Introduction: Terminating an employment relationship is a complex process, with legal and practical challenges that employers must navigate. In China, labor termination cases can be especially difficult due to the complex regulations and cultural differences. Here are four common challenges that employers face in Chinese labor termination cases and how to handle them.
- Question 1: An employer has paid severance to an employee who is then terminated, but the employee sues the employer for wrongful termination and seeks to have their employment reinstated. If the employee returns to work, but refuses to return the severance pay. How the employer should handle the situation?
- The employer cannot simply withhold the severance pay from the employee’s wages. Deductions from the employee’s wages are only allowed in cases where the employee has caused damages to the employer, and the deduction cannot exceed 20% of the employee’s monthly wage and must not be lower than the minimum wage.
- Instead, the employer can sue the employee to recover the severance pay under the principle of unjust enrichment. The employer may argue that the employee has received a benefit (the severance pay) but is not entitled to it because they have been reinstated and are now receiving wages from the employer.
- Question 2: An employee resigned based on Article 38 of the Labor Contract Law without notifying the employer, but instead applied for arbitration. The employer only became aware of this when receiving the arbitration notice, and during the arbitration period, the employee continued to work as usual. Later, the employee withdrew the case. In this situation, has the labor contract been terminated?
- Since the employee has applied for arbitration to claim the severance payment, it means that the labor contract has been terminated by mutual agreement.
- The effective time of termination is the date when the employer became aware of the matter, i.e., the date when the arbitration materials were delivered to the employer.
- Starting from the effective date of termination, if the employee continues to work, it should be considered as a “de facto labor relationship.”
- After receiving the arbitration materials, the employer has several options:
- Require the employee to stop working and leave.
- Require the employee to sign a new labor contract within one month to establish a new labor relationship.
- If the employer chooses options (a) or (b) and the employee still wants to claim compensation, the employee must apply for arbitration within one year from the date of termination.
- Question 3: On February 15th, an employee submitted a resignation, which was approved by the employer on February 16th. The employee stopped coming to work after February 17th, but the employer did not provide a certificate of resignation. The employee complained to the labor inspection, and as a result, the employer angrily accused the employee of absenteeism and unilaterally terminated the labor relationship on March 21st. In this situation, when does the termination take effect? What legal claims can the employee make?
- It is necessary to distinguish whether the employee has expressed a desire to resign voluntarily or to negotiate the termination with the employer.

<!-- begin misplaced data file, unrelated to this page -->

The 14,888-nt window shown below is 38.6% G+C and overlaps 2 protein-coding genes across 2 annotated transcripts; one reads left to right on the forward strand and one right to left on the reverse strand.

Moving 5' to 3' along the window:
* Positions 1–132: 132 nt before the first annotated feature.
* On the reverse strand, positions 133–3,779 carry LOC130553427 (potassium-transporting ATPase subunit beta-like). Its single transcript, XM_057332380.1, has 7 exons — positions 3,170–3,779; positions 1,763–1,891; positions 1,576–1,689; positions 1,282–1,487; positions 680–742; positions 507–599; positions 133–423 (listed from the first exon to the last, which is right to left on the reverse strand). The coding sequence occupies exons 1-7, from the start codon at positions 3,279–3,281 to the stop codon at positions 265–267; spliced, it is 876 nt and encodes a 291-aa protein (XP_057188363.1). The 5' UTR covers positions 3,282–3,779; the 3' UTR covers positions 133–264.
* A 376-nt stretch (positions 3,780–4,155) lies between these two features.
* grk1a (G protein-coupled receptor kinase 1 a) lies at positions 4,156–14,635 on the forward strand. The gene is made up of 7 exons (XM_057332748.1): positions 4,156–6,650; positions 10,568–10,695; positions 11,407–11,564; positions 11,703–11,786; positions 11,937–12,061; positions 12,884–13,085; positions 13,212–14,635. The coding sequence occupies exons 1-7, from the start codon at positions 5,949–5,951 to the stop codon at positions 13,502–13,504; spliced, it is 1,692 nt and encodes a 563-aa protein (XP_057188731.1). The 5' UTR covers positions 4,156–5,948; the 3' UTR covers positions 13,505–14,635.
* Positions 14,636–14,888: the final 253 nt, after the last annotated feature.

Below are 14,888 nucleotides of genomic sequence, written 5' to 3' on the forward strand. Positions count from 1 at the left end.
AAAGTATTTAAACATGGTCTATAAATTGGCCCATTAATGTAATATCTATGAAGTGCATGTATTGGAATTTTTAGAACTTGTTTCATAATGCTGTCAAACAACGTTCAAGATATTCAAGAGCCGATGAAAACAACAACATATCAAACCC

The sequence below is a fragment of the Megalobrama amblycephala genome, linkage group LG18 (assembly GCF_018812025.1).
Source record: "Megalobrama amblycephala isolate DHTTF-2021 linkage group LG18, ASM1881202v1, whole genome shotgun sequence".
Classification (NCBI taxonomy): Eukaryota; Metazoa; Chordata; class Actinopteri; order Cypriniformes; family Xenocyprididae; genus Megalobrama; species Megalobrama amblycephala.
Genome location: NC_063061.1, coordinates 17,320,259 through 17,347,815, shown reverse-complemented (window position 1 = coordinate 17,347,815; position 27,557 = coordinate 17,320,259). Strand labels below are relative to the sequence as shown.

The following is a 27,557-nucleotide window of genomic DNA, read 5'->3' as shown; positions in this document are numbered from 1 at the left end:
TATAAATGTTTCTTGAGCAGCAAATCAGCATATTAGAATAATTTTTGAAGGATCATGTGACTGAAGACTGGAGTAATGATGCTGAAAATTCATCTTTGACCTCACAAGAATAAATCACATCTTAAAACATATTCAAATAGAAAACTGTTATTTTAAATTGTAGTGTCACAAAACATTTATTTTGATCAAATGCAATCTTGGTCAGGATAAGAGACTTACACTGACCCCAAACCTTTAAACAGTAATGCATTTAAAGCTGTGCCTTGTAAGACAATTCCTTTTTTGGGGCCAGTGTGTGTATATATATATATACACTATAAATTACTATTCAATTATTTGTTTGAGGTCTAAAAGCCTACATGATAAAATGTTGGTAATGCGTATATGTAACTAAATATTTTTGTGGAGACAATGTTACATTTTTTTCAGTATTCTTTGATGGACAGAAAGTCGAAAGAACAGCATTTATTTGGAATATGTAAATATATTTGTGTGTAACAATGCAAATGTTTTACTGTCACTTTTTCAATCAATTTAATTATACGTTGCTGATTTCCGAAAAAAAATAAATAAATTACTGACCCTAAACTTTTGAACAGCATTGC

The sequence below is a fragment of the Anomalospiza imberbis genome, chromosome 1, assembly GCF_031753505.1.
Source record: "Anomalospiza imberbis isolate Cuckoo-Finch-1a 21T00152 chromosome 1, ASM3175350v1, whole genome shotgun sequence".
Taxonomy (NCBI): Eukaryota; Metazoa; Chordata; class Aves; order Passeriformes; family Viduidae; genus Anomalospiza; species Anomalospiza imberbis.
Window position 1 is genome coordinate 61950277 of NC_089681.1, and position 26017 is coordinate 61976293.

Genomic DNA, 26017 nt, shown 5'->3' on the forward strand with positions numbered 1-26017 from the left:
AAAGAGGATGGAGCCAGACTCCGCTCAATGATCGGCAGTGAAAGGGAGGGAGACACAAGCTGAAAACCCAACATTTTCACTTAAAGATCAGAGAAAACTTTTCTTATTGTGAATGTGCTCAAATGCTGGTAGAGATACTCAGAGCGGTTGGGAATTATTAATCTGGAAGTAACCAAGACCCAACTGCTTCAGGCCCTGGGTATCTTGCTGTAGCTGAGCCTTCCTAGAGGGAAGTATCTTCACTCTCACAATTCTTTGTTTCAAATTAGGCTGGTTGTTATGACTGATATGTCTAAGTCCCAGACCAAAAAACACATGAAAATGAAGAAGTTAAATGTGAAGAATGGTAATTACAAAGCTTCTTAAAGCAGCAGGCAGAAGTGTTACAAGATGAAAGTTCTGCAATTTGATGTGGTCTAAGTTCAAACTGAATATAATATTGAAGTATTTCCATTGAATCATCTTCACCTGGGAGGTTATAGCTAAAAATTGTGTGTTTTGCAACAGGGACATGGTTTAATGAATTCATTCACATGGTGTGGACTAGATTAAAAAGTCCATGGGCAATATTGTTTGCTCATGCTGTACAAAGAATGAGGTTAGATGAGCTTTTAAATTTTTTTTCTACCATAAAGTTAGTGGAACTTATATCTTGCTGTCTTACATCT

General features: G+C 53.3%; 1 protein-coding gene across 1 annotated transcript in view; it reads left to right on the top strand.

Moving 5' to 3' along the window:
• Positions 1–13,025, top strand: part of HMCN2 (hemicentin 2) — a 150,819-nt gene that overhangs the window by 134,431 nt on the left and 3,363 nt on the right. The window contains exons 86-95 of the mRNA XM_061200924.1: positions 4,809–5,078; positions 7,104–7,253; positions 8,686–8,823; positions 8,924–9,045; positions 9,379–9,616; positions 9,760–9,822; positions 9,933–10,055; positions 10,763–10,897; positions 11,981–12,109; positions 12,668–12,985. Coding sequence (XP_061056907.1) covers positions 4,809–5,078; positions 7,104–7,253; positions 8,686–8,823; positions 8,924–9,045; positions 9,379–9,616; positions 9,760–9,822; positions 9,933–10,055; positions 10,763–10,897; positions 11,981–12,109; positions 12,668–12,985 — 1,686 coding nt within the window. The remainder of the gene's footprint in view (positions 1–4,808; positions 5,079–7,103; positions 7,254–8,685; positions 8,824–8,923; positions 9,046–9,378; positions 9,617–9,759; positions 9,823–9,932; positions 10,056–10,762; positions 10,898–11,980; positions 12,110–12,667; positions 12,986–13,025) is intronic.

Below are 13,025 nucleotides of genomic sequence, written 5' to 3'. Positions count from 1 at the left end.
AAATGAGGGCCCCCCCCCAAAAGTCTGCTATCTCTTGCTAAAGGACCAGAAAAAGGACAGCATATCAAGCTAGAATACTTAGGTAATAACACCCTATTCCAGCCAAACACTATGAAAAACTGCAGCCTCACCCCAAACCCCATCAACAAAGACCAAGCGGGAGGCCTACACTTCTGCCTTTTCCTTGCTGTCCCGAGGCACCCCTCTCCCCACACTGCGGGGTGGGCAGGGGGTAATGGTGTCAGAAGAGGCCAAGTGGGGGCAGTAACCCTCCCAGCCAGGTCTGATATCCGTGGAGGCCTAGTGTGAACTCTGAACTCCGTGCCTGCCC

- In this case, the employee simply indicated a resignation, which was subsequently approved by the employer. This situation should not be considered as a mutual agreement to terminate the labor relationship, but rather a voluntary resignation.
- The employee submitted the resignation without specifying the notice period, and the employer did not require a notice period when approving it. Therefore, the termination takes effect on the date of approval by the employer. If the approval is made after the legal notice period of one month, the employee has the right to leave directly when the legal notice period expires. Therefore, the employer’s unilateral termination of the labor relationship based on absenteeism is invalid.
- Question 4: If a flight attendant becomes pregnant during her probationary period and is unable to perform her duties, can she be terminated on the grounds that she does not meet the conditions of employment?
- There are two scenarios that need to be distinguished. In the first scenario, the employer explicitly stated in the employment conditions that pregnant women are not accepted for flight attendant positions (which is a special job requirement and does not constitute employment discrimination). If the flight attendant knew she was pregnant at the time of employment, there may be an act of fraud, and the employer may terminate the contract on the grounds of fraudulent behavior that renders the employment contract unable to be fulfilled.
- In the second scenario, the flight attendant became pregnant or learned of her pregnancy after being employed, and there is no fraud involved. Firstly, not meeting the conditions of employment should refer to inadequate ability or fault, while pregnancy is a relatively short-term natural physiological condition in one’s career, and therefore does not fall under “not meeting the conditions of employment.” In this case, it is not advisable for the employer to terminate the employment unilaterally, and it should be considered to transfer the flight attendant to another position.